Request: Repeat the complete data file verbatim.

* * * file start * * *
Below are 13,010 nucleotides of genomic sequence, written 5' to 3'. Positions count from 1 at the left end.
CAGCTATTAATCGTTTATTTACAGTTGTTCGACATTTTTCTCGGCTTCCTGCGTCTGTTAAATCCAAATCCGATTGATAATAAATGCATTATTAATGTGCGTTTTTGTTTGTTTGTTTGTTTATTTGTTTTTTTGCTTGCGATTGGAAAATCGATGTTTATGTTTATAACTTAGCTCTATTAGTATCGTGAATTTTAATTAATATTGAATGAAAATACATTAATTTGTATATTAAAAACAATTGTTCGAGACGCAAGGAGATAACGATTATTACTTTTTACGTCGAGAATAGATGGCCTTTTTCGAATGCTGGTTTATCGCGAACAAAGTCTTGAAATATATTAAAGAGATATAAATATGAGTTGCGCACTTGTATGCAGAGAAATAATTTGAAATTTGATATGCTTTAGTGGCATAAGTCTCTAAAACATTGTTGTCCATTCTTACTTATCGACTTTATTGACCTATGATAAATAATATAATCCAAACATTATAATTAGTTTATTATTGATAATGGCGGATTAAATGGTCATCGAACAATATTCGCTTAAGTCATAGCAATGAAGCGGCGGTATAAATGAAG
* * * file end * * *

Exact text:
Below are 13,010 nucleotides of genomic sequence, written 5' to 3'. Positions count from 1 at the left end.
CAGCTATTAATCGTTTATTTACAGTTGTTCGACATTTTTCTCGGCTTCCTGCGTCTGTTAAATCCAAATCCGATTGATAATAAATGCATTATTAATGTGCGTTTTTGTTTGTTTGTTTGTTTATTTGTTTTTTTGCTTGCGATTGGAAAATCGATGTTTATGTTTATAACTTAGCTCTATTAGTATCGTGAATTTTAATTAATATTGAATGAAAATACATTAATTTGTATATTAAAAACAATTGTTCGAGACGCAAGGAGATAACGATTATTACTTTTTACGTCGAGAATAGATGGCCTTTTTCGAATGCTGGTTTATCGCGAACAAAGTCTTGAAATATATTAAAGAGATATAAATATGAGTTGCGCACTTGTATGCAGAGAAATAATTTGAAATTTGATATGCTTTAGTGGCATAAGTCTCTAAAACATTGTTGTCCATTCTTACTTATCGACTTTATTGACCTATGATAAATAATATAATCCAAACATTATAATTAGTTTATTATTGATAATGGCGGATTAAATGGTCATCGAACAATATTCGCTTAAGTCATAGCAATGAAGCGGCGGTATAAATGAAG